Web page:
Hope of price deflation riding on them, nearly 75 trucks laden with 10 tonnes of onions each rolled in from Pakistan at the joint checkpost at Attari border on Wednesday. India, in turn, sent 39 truckloads of tomato and 28 trucks of soybean to its neighbour.
The onion import — more than 292 trucks from Pakistan have come in through Attari border in the past 10 days – is being seen as an effective tool to stem the spiraling prices of what is an essential ingredient of most dishes in this part of the world.
Sources among traders said more than 2,000 tonnes more of onions would arrive in the coming few days. According to Om Prakash Lati Shah, a trader, following realisation of orders placed with businessmen across the fence, prices of onion “have come down from Rs 50 per kilogram to around Rs 28 a kg”. Further dip is expected as more truckers drive in carrying the tear-inducing vegetable.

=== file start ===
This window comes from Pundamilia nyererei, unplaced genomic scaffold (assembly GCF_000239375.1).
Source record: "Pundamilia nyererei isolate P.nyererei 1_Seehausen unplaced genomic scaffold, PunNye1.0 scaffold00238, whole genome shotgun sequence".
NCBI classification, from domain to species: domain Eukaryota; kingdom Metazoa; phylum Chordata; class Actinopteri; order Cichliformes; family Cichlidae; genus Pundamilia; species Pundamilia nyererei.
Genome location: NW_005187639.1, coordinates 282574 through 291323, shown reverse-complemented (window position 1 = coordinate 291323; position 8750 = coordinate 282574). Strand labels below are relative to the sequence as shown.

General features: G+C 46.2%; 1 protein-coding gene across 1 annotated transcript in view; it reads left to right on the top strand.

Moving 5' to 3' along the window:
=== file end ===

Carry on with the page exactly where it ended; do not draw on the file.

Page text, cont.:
But contrary to a layman’s view, there is little concern here over tomato export to Pakistan. Shah said excessive winter chill and untimely rains have affected the tomato crop here, and that coupled with the destruction of the crop in Dubai has led to the escalation in prices of tomato. Prices that stood at Rs 8 a kg in the first week of December touched Rs 26 before coming down a tad to Rs 18-19 currently.
“This is a passing phase. The prices are likely to fall in the coming fortnight or so. There is no point in stopping the export of tomatoes for just a few days,” he said.
According to RK Duggal, deputy commissioner (customs), 30-35 trucks of tomato are making their way into Pakistan virtually everyday. “Besides tomato, ginger, green chili and capsicum too are a major part of current exports to Pakistan; the imports include dry fruits as well,” he informed. The importers here, meanwhile, held a meeting and demanded incentives on the lines of those given to exporters. “This would only encourage further import and bring down prices,” said one trader, Rajesh Setia.